The IT industry has long debated the benefits of single-vendor networks vs. multi-vendor networks. We sometimes act as though this discussion were unique or somehow surprising. But that’s not really true. After all, the people at Coke never asked you to drink Pepsi. And the folks at General Motors were never really all that taken with the idea of you tooling around in a Ford or a Lexus. So every time I hear about the benefits of single-vendor, a part of my brain thinks, “This just in!…… A sales guy thinks you should buy his products!”
But another part of my brain also recognizes that IT systems are different from cars. You buy your car from a single vendor. With the possible exception of hobbyists and other gear-headed types, nobody buys or designs cars that are part Chevy, part Toyota, and part Lamborghini. A Chevyoghini? Never mind.
IT environments on the other hand, you can be mixing and matching any number of vendors for your software, network, client computers, servers, and everything else. To the extent that everything is standards-based, and therefore mandated by the industry to work together, everything should be fine, or at least basically operable.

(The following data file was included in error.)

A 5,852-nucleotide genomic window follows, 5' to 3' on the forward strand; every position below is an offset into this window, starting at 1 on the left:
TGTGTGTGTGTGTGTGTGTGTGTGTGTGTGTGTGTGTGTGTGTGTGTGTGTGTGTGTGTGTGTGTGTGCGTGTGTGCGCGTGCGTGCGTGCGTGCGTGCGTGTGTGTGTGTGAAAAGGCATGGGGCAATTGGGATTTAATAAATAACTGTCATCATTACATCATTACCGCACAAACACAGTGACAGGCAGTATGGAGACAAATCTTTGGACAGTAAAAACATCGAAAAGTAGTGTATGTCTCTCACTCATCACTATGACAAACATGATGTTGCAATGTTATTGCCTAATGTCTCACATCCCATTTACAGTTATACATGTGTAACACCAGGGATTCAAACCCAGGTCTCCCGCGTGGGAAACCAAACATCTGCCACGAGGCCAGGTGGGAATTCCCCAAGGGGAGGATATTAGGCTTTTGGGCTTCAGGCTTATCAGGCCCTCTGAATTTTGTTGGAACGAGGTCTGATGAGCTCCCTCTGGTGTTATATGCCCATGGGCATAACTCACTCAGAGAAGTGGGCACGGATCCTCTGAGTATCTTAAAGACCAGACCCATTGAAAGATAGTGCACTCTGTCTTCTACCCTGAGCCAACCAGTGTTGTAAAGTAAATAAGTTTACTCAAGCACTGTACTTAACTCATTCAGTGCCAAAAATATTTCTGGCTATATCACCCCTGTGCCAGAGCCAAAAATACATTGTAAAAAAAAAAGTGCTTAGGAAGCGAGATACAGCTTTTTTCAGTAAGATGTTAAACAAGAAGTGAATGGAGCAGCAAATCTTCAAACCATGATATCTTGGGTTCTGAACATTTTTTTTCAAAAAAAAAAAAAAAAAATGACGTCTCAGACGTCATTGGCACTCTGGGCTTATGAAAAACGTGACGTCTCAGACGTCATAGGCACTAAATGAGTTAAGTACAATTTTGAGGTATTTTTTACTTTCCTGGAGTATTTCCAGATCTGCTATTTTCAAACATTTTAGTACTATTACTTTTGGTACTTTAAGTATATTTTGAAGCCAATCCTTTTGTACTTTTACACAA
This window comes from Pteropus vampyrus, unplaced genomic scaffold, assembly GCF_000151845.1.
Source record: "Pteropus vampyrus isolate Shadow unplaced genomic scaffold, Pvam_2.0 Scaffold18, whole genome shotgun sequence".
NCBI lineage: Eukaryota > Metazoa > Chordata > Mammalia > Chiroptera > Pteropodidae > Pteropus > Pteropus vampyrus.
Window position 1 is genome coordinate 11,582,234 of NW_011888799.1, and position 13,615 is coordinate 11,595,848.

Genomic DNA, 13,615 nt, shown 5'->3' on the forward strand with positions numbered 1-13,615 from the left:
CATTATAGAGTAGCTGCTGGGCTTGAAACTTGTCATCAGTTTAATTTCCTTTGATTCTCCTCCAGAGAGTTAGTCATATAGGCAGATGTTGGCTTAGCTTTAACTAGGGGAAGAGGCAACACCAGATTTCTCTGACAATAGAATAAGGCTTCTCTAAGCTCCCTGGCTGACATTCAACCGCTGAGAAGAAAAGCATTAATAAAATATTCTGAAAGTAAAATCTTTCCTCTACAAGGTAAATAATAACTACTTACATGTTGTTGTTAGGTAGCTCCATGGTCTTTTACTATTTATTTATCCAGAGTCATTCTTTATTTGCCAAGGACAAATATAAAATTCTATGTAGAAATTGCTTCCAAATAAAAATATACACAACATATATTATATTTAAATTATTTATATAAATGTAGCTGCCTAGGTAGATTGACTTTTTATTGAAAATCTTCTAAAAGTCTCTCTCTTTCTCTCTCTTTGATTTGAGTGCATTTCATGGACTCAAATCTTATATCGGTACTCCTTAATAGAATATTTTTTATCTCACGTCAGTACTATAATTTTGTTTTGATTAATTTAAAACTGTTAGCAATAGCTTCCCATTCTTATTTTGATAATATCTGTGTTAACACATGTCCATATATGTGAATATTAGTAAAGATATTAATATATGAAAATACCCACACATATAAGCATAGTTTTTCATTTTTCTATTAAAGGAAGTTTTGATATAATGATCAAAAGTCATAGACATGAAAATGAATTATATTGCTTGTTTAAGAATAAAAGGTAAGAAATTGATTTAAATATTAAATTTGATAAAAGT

The issue from a vendor standpoint is that each one tries to differentiate itself by adding its own secret sauce that pertains only to its own products, despite the adherence to standards. So when they do this right, the basic functionality will be there when it comes to working with other people’s stuff, but some of the cooler, more advanced features may be limited by the presence of competing products.
On the other hand, a heterogeneous IT environment often opens the door to buying less expensive gear. So there’s a very definite tradeoff based on your company’s specific needs and budget realities.
Your channel partner will be able to advise you based on your specific circumstances, but it basically breaks down like this: If your use of IT is very simple (by IT standards), and it’s not 100% central to how you deliver your products or services, then a single vendor environment might only be beneficial in terms of preserving your long-range options. But to the extent that you value advanced features designed to tighten the integration, or provide extensive diagnostic capabilities intended to bolster uptime, then a single-vendor environment might be the way to go.
Or maybe you just value color-coordinated racks of gear. No? Okay, I didn’t think so.
But it completely makes sense to spend some time discussing “single vs. multi” with your channel partner. Your partner will undoubtedly understand the extent to which you’re fully leveraging the capabilities of your system, and they also tend to have a nose for helping their customers save money without leaving too much capability behind.
It’s always good to try to save money, but it’s also important to look at the larger costs. Your channel partner can be instrumental in bringing these two values together for the good of your company and your customers.